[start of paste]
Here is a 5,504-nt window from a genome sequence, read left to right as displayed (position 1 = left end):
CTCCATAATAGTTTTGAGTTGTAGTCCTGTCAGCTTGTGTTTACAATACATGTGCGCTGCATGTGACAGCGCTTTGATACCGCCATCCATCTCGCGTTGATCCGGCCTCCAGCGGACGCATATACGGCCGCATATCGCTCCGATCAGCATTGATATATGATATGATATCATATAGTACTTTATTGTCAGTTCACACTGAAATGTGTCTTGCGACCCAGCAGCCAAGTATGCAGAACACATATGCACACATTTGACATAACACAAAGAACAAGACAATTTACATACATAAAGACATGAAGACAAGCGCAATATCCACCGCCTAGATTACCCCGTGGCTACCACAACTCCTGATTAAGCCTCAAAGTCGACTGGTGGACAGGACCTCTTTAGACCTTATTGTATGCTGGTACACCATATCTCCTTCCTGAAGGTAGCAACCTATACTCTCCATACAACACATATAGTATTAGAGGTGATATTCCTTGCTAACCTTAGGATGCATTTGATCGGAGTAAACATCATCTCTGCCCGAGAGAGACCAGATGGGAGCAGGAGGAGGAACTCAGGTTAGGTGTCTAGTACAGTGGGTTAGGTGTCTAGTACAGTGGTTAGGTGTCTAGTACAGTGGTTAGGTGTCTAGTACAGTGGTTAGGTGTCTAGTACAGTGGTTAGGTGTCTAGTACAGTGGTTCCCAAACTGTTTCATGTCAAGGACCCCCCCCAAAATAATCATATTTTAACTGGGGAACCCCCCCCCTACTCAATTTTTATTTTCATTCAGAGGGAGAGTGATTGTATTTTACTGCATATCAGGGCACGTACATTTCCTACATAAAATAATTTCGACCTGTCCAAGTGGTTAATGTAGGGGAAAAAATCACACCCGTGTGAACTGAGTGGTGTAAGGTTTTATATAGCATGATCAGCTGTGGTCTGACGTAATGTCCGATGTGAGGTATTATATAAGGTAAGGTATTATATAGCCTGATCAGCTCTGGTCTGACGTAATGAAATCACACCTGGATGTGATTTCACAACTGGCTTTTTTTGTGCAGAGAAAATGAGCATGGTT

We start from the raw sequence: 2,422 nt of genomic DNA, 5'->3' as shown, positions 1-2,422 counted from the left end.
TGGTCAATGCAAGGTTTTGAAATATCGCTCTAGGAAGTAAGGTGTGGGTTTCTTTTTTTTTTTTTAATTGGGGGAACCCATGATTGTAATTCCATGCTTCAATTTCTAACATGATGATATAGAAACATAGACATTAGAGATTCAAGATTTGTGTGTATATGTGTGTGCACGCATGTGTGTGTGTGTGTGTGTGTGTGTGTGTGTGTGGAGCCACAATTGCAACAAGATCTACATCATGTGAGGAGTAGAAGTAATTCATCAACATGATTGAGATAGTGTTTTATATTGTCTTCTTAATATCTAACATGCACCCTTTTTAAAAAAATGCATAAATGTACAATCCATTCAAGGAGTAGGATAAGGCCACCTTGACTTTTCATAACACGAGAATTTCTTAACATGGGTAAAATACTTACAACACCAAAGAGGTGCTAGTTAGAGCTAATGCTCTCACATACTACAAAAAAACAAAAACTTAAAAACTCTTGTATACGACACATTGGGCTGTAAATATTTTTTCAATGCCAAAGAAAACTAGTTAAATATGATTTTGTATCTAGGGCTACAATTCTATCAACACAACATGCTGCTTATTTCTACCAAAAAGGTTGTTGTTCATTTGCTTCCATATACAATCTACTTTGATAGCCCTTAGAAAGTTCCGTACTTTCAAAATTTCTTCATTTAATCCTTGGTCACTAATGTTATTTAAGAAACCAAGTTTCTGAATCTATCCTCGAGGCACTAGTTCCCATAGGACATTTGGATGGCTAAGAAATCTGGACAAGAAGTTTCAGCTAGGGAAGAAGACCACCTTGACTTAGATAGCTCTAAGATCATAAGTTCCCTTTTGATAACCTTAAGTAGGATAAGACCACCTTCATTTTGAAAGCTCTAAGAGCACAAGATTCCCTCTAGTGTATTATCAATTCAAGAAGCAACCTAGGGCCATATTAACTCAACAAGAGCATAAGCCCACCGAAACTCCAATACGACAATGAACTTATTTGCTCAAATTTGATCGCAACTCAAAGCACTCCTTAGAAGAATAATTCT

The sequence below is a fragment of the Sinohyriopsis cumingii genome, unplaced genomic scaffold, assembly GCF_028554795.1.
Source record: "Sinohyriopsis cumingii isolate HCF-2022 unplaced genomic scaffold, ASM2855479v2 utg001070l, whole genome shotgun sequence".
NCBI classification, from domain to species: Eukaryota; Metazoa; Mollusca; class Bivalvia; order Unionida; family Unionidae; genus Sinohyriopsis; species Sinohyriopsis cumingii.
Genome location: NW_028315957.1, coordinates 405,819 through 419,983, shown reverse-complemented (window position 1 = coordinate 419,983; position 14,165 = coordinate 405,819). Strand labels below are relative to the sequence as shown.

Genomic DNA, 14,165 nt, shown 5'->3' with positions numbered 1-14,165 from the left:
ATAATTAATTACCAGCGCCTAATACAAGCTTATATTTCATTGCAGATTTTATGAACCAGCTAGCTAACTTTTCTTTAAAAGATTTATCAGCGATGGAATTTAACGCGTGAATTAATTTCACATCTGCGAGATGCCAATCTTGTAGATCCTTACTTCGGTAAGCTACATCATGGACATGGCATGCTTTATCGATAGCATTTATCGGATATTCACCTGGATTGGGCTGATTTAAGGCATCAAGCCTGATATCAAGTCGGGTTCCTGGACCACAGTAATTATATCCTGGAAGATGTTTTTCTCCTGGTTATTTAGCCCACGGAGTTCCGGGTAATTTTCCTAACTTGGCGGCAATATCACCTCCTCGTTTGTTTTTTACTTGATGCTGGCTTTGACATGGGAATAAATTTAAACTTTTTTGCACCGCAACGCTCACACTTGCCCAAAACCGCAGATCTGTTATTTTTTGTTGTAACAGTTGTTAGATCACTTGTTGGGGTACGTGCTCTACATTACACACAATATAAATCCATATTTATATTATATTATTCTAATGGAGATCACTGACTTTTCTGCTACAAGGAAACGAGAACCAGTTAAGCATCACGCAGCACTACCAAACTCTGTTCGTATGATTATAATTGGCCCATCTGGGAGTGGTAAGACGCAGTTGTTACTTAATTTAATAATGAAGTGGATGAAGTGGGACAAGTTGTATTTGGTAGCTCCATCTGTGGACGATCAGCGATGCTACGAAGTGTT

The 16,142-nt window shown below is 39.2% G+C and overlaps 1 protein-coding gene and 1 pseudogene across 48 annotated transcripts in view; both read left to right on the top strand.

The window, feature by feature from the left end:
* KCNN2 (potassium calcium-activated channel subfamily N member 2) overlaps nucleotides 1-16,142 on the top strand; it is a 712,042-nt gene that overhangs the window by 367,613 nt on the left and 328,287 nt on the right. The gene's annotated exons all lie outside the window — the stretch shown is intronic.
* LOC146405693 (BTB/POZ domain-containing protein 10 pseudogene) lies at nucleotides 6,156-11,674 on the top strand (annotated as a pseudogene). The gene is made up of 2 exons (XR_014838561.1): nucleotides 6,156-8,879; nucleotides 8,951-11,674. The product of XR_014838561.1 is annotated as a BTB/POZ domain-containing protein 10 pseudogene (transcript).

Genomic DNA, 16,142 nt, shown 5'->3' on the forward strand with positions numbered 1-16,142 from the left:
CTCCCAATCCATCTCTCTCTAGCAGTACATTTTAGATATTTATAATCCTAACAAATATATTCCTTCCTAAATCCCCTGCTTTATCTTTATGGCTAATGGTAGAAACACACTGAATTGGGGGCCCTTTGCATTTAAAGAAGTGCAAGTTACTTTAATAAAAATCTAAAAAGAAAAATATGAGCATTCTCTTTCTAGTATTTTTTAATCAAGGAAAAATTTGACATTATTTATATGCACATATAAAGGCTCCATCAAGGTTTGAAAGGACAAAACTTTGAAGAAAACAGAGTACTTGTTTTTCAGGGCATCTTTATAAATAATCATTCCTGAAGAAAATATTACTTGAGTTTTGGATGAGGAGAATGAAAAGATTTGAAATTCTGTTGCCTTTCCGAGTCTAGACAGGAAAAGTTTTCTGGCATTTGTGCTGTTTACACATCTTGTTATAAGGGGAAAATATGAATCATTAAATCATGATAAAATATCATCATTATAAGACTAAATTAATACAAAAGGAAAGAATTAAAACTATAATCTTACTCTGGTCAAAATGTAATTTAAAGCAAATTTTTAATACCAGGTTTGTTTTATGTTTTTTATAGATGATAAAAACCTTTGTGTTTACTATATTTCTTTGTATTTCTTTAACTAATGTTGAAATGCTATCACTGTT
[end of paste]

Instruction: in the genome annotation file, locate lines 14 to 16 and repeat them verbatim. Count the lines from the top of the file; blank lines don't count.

* LOC146405693 (BTB/POZ domain-containing protein 10 pseudogene) lies at nucleotides 6,156-11,674 on the top strand (annotated as a pseudogene). The gene is made up of 2 exons (XR_014838561.1): nucleotides 6,156-8,879; nucleotides 8,951-11,674. The product of XR_014838561.1 is annotated as a BTB/POZ domain-containing protein 10 pseudogene (transcript).

Genomic DNA, 16,142 nt, shown 5'->3' on the forward strand with positions numbered 1-16,142 from the left:
CTCCCAATCCATCTCTCTCTAGCAGTACATTTTAGATATTTATAATCCTAACAAATATATTCCTTCCTAAATCCCCTGCTTTATCTTTATGGCTAATGGTAGAAACACACTGAATTGGGGGCCCTTTGCATTTAAAGAAGTGCAAGTTACTTTAATAAAAATCTAAAAAGAAAAATATGAGCATTCTCTTTCTAGTATTTTTTAATCAAGGAAAAATTTGACATTATTTATATGCACATATAAAGGCTCCATCAAGGTTTGAAAGGACAAAACTTTGAAGAAAACAGAGTACTTGTTTTTCAGGGCATCTTTATAAATAATCATTCCTGAAGAAAATATTACTTGAGTTTTGGATGAGGAGAATGAAAAGATTTGAAATTCTGTTGCCTTTCCGAGTCTAGACAGGAAAAGTTTTCTGGCATTTGTGCTGTTTACACATCTTGTTATAAGGGGAAAATATGAATCATTAAATCATGATAAAATATCATCATTATAAGACTAAATTAATACAAAAGGAAAGAATTAAAACTATAATCTTACTCTGGTCAAAATGTAATTTAAAGCAAATTTTTAATACCAGGTTTGTTTTATGTTTTTTATAGATGATAAAAACCTTTGTGTTTACTATATTTCTTTGTATTTCTTTAACTAATGTTGAAATGCTATCACTGTT